Perhaps the most widely held belief about write caching is that it makes a system unreliable. Something along the lines of "Data written to a cache instead of to the media will be lost on an unexpected power interruption, leaving the system in a damaged state and rendering data useless." There are a variety of options busting this myth.
The type of cache referred to above is also known as a write-back cache. Data is stored in a memory location, then written to the media at a later time. With volatile memory, this can be a hazard - but there are other options available. Better SSD controllers have a battery-backed cache, where the power is maintained long enough to commit the writes to non-volatile storage. Another option becoming more common is a Magnetic RAM (MRAM) style cache or trickle feed Static RAM (SRAM), where the data can persist for a short time until the unit is powered back on.
The write-back cache isn’t the only type of cache either. A type of cache known as the write-through cache is common in RAID controller cards. Here the data is stored on the drive immediately, with a copy remaining in memory for read and update purposes.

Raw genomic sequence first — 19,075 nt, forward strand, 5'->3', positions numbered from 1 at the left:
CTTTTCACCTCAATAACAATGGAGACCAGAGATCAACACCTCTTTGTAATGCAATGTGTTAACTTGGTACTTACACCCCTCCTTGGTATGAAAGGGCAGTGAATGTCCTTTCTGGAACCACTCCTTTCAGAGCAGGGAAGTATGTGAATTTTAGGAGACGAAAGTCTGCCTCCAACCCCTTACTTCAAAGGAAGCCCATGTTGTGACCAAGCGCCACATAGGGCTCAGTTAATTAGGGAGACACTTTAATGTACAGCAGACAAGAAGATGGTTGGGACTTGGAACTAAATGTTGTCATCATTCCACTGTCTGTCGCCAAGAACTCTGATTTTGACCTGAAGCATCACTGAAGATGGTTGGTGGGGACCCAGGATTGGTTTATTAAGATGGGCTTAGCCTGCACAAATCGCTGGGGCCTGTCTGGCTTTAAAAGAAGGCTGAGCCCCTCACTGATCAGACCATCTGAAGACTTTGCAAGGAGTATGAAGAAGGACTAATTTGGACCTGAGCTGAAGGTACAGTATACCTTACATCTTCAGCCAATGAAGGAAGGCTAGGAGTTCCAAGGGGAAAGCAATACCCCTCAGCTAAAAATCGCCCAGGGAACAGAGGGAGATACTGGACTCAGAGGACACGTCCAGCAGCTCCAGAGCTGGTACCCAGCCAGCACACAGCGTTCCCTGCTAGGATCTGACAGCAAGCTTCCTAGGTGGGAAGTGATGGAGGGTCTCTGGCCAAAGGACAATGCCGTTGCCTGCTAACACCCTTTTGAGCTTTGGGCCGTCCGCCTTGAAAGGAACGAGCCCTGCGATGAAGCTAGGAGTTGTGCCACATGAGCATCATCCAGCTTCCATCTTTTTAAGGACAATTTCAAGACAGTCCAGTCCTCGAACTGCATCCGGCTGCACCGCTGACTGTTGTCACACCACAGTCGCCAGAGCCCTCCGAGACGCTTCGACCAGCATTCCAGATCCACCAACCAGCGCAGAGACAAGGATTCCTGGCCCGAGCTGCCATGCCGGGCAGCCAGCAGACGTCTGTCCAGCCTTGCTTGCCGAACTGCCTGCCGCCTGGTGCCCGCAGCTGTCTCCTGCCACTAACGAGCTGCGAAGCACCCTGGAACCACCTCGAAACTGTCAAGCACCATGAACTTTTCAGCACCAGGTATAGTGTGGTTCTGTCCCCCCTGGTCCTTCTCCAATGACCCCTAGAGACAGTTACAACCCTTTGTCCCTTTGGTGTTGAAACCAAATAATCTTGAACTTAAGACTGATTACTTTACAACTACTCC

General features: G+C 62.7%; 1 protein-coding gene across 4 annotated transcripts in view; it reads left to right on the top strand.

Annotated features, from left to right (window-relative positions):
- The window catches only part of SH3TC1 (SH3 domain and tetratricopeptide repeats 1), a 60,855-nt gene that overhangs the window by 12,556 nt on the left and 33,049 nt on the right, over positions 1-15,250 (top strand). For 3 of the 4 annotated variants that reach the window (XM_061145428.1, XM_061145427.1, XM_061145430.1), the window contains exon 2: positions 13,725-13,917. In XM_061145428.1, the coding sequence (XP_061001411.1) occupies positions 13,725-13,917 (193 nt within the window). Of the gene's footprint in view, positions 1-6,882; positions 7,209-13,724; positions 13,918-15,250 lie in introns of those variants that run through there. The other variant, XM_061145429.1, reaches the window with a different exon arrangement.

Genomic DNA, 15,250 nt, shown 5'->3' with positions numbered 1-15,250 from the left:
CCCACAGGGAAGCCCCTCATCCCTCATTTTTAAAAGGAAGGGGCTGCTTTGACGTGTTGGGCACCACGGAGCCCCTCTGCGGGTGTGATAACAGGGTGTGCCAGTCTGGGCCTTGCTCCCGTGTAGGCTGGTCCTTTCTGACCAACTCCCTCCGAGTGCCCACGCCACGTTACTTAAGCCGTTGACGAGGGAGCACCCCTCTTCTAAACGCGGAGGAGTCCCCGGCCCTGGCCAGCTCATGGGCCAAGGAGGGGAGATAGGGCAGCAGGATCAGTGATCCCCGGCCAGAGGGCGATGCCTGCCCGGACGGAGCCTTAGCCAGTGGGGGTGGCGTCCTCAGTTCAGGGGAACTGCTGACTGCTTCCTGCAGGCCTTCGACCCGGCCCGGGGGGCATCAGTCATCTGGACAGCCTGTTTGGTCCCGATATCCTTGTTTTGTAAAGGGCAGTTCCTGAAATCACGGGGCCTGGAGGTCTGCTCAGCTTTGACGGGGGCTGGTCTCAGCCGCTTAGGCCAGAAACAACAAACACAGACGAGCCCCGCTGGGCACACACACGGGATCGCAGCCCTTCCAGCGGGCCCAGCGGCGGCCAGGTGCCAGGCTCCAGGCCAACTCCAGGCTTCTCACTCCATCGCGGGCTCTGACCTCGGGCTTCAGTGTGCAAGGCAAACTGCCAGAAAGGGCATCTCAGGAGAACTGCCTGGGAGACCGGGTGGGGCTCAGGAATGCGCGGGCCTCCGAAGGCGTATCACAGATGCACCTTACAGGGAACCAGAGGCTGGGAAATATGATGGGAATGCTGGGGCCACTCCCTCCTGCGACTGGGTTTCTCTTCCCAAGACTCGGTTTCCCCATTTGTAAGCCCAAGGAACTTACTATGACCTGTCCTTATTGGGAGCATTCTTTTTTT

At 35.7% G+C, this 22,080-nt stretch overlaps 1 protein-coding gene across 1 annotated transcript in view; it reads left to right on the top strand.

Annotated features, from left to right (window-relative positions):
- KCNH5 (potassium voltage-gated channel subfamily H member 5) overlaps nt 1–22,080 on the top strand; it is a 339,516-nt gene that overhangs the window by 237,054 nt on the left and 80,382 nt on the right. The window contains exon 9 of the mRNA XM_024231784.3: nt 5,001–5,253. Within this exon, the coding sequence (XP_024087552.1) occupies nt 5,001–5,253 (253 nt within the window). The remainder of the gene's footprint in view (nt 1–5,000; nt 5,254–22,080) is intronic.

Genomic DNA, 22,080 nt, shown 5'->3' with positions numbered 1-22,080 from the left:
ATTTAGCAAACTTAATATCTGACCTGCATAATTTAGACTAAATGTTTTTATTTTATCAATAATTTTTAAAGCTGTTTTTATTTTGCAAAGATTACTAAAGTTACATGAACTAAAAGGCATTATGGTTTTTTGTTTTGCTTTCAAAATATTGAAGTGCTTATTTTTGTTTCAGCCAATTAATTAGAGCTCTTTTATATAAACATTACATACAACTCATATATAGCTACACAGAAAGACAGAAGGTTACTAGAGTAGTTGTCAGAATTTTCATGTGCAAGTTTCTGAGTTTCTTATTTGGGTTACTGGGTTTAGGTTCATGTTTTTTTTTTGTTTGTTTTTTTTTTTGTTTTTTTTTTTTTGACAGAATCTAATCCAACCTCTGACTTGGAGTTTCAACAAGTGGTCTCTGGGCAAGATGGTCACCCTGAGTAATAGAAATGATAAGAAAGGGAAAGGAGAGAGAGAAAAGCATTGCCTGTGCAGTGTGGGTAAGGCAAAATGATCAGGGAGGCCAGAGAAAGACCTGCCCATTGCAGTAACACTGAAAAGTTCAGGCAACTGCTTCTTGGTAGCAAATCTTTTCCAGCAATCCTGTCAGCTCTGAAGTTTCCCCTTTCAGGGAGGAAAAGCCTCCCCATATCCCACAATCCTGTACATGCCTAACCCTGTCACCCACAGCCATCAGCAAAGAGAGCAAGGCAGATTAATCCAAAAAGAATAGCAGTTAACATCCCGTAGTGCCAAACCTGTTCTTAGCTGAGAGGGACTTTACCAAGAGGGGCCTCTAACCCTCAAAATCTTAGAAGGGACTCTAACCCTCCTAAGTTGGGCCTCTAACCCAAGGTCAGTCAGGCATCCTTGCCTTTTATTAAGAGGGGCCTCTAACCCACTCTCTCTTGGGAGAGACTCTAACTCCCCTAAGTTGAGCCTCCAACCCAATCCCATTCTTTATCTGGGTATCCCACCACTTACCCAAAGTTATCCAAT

With no access to those specialized options, the only other solution for full reliability is to disable the write cache, right? On a file system with no data reliability mechanisms, such as FAT, the write caching at the disk level can greatly increase the risk. This file system can require several sector writes to get from one consistent file system state to another, and the longer those writes remain in the cache, the larger the window of vulnerability.
Datalight's Reliance Nitro provides a write cache which doesn’t decrease reliability, primarily due to the transactional model we use. Data is committed to the media from both buffers and external cache during a transaction point. Unlike other "reliable" solutions, the system designer and application developer have complete control over how often these commits occur. Datalight software can minimize the data-at-risk without actually disabling the disk cache.
Looks like another myth is busted!